Abu Dhabi: A UAE online magazine has been shut down for one month and ordered to pay Dh10,000 in damages for defamation, a court has ruled.
The Abu Dhabi Court of Appeals also upheld the lower court's ruling of a Dh20,000 fine against Hetta, the first UAE e-magazine, which was established in 1996.
The magazine's editor, Ahmad Mohammad Bin Gareeb, has been convicted and fined Dh20,000 in a case filed by the Abu Dhabi Media Company following online comments posted about an article published in the magazine.
The comments were considered by the complainant and the Public Prosecution as slander and defamation.
The case is based on an article published by the magazine in its issue No. 55 on May 4, 2009, under the title "Abu Dhabi TV: Emirate TV only in name", by Inas Borini, according to court records.
Abdul Hamid Al Komaiti, lawyer of the defendant, told Gulf News he will challenge the ruling before the Federal Supreme Court. He has 30 days to file with the court.
"The article criticised the way the emirate's TV channels are being administrated. It did not exceed the permitted criticism, but Abu Dhabi Media considered comments on the article ‘defaming' and filed a complaint to the Public Prosecution, which in turn decided to refer the case under number 8585 for the year 2009 to the court on June 14, 2009.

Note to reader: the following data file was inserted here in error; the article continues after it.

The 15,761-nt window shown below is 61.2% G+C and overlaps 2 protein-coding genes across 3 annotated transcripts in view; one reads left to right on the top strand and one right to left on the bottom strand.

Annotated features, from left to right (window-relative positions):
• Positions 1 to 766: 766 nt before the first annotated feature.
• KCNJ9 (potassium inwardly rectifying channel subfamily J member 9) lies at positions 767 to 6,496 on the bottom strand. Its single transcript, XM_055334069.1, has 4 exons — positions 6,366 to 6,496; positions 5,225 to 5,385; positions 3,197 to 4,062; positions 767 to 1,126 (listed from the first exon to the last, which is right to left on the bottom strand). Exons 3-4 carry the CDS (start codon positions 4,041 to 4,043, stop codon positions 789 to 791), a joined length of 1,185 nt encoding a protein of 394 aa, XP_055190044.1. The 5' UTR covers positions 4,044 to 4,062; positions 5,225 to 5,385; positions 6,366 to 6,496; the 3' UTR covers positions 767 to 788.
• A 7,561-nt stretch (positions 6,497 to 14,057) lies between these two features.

"The court fined the editor of Hetta Dh20,000 on September 7 and considered him responsible for comments posted on the website," he added.
Al Komaiti said shutting down media outlets violates freedom of press and freedom of expression.
"This does not match the UAE's effort to establish the value of freedom of expression and freedom of press, through the abolition of imprisonment in publication cases.
"It is essential to expand those rights to include comments posted by readers and visitors of websites, which are not written by journalists or website officials. Those comments show interaction of readers and visitors with published articles."
Al Komaiti said the case was not related to an article by the editor or the journalist, and was only about comments posted by readers, so the maximum treatment for these should have been to request the magazine or website manager to delete them.
There could also have been a request to publish a clarification in accordance with the right to respond, he added.
The huge number of comments on the article demonstrated the interest of visitors in the subject, and also demonstrated that it was hard for the web manager to carefully read all the comments.
He stressed that the complainant should have first requested the webmaster to publish a clarification, or even delete the comments, which is the trend in most countries around the world.
Instead, they directly resorted to criminal prosecution.